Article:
Of the nine investors she talked with, she plans to work with six. Some of the offers are in-kind, with IBM offering this big-data startup, which uses blockchain to protect CAD drawings and other IP, access to its cloud platform, Shishkina said.
• With the connection between CERN and Eindhoven, one of the best-attended was Jan Visser’s talk. Visser is the industrial liaison between CERN and the companies who use its tech. He was instrumental in connecting HighTechXL and CERN and explained the opportunities coming out of CERN. (More on this in the EBB.)
• IBM’s Gerard Smit, Chief Technology Officer, IBM Benelux, predicted the world is only at the beginning of what we can do with AI. He showed off a huge range of IBM AI tech, starting with the Watson supercomputer that famously defeated sadly analog humans on the American gameshow Jeopardy and ending with its OLLI self-driving AI shuttle.
Smit’s presentation included recent developments, including an avatar that can help consumers find exactly the right products … and use their native language and even accent in the process. Tech that can predict who will develop Parkinson’s Disease or dementia. Smit noted that IBM itself uses AI to process the 8,000 job applications the company receives every day as well as predicting which employees will leave.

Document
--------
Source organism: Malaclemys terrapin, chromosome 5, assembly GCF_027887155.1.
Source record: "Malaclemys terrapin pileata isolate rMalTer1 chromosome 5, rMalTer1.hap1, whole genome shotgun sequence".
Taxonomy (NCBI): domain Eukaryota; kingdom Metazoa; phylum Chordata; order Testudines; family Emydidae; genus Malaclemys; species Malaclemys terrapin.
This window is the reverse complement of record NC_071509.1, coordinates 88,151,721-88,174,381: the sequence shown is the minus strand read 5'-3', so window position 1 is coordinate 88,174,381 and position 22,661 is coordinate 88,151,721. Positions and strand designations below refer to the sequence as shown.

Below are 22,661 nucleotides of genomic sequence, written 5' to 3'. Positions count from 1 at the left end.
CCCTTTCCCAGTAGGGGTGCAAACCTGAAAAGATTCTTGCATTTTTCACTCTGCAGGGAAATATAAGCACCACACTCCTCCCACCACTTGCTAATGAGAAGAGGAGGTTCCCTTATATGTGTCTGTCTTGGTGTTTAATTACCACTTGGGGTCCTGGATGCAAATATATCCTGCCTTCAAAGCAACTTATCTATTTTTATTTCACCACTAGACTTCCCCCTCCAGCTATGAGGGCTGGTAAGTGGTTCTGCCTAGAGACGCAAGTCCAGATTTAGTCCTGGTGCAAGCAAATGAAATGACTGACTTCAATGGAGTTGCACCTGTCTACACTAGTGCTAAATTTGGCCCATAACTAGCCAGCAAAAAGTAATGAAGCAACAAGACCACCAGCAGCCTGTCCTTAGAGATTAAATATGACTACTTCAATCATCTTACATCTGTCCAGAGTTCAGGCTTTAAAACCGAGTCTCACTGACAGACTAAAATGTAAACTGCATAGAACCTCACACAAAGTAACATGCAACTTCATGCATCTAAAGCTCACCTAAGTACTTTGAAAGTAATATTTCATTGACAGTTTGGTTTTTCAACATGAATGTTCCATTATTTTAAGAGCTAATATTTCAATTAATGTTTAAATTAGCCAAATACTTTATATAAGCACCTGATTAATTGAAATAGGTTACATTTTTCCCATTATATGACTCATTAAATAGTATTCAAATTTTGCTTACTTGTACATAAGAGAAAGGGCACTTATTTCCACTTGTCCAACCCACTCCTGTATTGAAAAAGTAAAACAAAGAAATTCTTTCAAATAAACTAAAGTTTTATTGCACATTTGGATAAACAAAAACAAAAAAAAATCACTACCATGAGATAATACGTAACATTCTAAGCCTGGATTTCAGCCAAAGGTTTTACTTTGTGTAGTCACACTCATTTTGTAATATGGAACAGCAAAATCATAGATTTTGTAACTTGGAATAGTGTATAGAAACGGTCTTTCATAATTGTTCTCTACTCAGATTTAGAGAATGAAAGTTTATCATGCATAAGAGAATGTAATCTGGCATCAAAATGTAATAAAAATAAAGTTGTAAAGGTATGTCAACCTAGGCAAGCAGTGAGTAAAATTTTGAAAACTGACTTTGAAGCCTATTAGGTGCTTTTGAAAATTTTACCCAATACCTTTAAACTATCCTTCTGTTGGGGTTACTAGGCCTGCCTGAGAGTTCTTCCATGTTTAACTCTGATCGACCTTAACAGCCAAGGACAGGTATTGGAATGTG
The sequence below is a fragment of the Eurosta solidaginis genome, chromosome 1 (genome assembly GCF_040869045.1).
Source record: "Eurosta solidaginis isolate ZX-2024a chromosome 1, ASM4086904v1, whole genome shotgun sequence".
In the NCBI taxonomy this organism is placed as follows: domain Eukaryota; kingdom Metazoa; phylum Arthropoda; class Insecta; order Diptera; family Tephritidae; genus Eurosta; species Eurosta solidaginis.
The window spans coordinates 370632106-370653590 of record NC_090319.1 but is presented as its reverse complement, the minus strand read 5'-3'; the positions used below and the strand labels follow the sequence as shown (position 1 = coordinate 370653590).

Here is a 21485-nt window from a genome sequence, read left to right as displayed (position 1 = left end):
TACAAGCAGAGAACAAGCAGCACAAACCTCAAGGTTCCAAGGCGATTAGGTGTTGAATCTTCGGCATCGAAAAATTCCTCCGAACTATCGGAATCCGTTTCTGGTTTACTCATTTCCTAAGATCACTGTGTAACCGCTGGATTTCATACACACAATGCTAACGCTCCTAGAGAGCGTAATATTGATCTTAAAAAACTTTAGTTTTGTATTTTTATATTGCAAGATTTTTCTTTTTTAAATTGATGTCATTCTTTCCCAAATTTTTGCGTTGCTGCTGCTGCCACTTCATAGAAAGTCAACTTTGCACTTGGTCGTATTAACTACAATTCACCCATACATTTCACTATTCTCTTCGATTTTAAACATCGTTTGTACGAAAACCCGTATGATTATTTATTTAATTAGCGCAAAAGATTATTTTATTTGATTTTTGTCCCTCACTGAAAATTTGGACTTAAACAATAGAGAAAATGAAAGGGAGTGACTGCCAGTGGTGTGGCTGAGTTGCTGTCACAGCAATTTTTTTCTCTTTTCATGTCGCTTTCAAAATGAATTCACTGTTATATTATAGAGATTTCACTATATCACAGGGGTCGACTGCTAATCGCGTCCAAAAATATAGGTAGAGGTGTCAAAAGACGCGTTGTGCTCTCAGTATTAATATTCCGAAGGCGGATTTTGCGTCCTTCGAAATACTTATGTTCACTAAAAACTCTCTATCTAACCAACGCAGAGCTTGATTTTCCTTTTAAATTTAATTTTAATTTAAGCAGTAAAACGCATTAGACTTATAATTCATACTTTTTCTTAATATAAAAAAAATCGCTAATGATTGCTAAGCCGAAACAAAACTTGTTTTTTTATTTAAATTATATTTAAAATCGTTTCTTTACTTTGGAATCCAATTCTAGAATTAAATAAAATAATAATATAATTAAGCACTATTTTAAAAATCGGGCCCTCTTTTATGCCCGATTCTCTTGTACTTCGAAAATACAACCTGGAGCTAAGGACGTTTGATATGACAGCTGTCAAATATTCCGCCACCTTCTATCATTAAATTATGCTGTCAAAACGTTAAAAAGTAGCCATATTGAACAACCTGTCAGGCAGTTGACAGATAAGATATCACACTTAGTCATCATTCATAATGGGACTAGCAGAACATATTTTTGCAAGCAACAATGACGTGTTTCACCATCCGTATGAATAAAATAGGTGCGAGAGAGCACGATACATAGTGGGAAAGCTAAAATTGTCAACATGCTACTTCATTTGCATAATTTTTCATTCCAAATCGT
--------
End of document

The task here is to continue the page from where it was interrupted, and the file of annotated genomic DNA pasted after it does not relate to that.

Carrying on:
At the end of the day, Beyond Tech was a statement, serving notice that Europe and Eindhoven are closing the gap on the United States in both the number of startups and in their sophistication. Quantoz, based in Utrecht, uses blockchain to create digital wallets for cars, with Porsche as a client. CADchain from Russia uses blockchain to secure IP. Hoxhunt from Finland showed off their cybersecurity training software.
But it was Eindhoven’s day if only because HighTechXL teams proved they can take the world’s most advanced technology from CERN to High Tech Campus, and then to The Valley.
In six months.
In his opening and closing remarks to the 700 or so people who passed through Beyond Tech, Frericks called HighTechXL and the Eindhoven Startup Alliance that funds the accelerator “a movement to turn Eindhoven into the High Tech Capital of the World.”
Frericks made a personal pitch to the assembled: “I grew up here. I had a good childhood here. In order to stay relevant, I want my son to have a good childhood here, and I want all your children to grow up happily here in Eindhoven.”
To do realize that dream, he said, Eindhoven has to produce lots of promising new companies: “We want you to join the movement.”